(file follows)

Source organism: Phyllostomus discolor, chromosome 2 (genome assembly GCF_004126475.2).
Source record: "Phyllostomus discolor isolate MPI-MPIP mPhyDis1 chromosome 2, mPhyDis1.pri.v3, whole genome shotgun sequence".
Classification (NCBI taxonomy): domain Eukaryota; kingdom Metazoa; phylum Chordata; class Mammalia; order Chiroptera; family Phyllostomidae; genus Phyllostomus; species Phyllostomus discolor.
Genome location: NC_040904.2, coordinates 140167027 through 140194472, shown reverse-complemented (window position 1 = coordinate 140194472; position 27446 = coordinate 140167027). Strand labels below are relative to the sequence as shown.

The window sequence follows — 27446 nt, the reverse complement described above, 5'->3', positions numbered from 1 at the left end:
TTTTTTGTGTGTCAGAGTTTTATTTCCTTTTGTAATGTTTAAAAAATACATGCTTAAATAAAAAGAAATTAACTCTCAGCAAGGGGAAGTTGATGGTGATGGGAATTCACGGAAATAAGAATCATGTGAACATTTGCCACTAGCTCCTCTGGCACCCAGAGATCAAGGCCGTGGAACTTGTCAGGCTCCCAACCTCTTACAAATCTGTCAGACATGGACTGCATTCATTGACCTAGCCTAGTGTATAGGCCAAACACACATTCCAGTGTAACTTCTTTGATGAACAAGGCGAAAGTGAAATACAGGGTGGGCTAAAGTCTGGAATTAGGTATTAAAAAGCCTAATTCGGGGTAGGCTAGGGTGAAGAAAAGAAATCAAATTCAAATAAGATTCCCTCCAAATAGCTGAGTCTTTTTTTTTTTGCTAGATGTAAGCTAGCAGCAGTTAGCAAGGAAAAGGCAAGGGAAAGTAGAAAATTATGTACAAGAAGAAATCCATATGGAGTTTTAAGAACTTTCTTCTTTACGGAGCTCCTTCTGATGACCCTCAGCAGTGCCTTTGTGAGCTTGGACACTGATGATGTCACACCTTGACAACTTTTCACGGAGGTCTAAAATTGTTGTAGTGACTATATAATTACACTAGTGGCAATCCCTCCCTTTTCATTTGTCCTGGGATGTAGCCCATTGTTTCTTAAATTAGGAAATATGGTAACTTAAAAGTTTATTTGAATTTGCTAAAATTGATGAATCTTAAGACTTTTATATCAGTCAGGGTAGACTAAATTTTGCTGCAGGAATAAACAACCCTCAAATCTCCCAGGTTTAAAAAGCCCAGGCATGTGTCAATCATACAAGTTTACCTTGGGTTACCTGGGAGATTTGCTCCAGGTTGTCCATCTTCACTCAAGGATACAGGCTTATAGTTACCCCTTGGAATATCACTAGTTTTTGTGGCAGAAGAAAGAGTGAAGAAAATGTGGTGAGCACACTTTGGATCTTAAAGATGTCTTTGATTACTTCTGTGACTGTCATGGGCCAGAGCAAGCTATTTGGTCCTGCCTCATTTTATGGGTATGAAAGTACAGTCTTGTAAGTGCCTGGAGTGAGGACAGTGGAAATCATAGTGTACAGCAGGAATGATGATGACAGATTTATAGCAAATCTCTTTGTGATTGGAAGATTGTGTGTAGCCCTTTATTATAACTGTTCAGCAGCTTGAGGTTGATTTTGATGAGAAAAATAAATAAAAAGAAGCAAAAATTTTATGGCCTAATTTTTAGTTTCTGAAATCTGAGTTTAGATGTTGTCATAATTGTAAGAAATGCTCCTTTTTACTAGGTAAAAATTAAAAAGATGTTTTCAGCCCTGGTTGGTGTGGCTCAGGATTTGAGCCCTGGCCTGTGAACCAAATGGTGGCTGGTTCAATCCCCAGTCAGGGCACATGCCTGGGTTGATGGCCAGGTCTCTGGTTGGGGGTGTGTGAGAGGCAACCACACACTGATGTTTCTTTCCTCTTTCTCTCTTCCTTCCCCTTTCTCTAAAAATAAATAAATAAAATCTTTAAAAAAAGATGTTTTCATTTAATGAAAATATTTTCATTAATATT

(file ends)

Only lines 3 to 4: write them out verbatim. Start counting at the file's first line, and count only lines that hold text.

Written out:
Classification (NCBI taxonomy): domain Eukaryota; kingdom Metazoa; phylum Chordata; class Mammalia; order Chiroptera; family Phyllostomidae; genus Phyllostomus; species Phyllostomus discolor.
Genome location: NC_040904.2, coordinates 140167027 through 140194472, shown reverse-complemented (window position 1 = coordinate 140194472; position 27446 = coordinate 140167027). Strand labels below are relative to the sequence as shown.